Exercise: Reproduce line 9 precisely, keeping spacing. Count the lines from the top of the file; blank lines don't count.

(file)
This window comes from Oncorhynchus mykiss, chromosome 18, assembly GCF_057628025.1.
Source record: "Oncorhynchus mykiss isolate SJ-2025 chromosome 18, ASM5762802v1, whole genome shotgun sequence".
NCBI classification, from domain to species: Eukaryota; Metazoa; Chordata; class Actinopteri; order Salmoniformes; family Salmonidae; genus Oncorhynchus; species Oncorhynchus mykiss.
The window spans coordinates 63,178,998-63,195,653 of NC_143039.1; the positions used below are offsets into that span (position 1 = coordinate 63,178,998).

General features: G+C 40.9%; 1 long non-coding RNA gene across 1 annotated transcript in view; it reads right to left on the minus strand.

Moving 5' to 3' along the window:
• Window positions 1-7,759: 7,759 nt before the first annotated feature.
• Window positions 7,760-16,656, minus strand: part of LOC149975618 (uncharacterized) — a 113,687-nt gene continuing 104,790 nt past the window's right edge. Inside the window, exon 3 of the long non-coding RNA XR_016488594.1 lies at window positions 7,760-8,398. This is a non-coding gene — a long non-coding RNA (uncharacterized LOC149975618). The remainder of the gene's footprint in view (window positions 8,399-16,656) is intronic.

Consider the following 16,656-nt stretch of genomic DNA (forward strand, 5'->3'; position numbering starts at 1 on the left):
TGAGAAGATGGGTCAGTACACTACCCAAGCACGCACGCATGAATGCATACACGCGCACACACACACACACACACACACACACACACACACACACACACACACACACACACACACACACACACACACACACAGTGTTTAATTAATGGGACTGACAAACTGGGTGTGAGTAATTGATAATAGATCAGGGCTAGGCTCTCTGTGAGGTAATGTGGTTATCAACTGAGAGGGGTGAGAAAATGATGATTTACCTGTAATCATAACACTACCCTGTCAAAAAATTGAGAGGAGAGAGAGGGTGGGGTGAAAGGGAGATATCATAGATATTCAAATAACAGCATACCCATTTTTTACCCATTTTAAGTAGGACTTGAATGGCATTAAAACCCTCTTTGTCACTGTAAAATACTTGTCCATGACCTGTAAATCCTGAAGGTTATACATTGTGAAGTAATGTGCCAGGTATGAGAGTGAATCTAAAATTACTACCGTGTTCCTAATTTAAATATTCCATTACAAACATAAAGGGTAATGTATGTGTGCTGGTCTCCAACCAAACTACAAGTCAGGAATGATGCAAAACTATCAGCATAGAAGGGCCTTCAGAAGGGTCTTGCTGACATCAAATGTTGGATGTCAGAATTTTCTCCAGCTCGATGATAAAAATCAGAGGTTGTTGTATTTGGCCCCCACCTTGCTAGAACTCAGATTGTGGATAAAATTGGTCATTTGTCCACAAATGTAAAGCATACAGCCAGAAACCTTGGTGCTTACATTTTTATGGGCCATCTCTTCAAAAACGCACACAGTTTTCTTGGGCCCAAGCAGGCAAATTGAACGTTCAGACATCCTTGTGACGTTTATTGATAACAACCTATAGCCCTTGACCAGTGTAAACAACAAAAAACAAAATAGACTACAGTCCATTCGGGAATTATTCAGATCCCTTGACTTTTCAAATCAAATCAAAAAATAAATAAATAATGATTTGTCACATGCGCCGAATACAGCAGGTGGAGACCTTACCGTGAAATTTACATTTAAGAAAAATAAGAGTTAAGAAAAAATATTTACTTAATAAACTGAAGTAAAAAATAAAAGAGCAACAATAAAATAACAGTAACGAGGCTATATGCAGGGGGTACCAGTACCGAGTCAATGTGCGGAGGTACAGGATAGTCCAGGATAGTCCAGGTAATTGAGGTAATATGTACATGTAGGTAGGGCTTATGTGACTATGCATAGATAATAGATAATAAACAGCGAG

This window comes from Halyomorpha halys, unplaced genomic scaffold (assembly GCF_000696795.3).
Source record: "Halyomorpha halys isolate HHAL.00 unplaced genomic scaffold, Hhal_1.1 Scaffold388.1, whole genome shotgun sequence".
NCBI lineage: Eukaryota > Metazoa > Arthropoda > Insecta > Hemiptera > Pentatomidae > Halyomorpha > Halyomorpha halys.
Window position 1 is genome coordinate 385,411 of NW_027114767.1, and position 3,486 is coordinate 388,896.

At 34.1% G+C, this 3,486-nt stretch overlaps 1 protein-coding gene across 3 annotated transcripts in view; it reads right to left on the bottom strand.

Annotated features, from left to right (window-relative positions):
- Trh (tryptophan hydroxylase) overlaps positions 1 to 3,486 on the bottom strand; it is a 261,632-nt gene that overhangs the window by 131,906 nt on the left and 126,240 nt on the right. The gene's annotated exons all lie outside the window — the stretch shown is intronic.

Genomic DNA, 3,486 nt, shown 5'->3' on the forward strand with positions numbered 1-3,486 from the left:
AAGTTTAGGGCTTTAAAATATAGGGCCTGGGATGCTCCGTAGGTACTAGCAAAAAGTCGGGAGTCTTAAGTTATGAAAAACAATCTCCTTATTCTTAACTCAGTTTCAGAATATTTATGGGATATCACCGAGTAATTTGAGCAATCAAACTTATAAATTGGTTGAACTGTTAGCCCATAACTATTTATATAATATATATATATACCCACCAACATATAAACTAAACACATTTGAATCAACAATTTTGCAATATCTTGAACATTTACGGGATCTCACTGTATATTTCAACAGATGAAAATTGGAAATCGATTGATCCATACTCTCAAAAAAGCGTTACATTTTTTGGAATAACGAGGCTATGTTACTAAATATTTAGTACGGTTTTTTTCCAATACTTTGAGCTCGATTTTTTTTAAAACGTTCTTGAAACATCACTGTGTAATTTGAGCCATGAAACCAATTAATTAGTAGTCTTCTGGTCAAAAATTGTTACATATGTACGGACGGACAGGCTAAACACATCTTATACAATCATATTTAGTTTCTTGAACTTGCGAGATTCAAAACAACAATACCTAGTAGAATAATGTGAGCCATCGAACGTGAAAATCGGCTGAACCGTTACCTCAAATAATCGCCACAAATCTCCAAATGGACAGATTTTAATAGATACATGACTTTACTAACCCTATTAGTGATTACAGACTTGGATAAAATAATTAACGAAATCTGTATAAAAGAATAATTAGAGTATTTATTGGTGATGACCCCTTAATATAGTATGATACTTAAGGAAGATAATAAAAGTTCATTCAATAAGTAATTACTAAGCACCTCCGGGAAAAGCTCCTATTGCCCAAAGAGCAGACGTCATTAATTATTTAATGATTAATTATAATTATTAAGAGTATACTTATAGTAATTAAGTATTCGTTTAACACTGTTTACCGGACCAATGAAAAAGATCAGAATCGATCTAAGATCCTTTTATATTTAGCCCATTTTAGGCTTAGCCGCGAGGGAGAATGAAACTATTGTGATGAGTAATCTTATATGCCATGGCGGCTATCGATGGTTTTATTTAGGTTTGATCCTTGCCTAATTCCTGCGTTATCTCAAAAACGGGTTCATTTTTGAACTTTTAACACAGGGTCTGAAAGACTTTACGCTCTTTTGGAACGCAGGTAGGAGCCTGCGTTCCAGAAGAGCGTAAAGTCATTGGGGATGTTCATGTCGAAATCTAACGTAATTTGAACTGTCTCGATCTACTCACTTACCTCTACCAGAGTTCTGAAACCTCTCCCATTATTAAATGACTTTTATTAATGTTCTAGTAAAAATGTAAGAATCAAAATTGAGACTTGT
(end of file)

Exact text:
Consider the following 16,656-nt stretch of genomic DNA (forward strand, 5'->3'; position numbering starts at 1 on the left):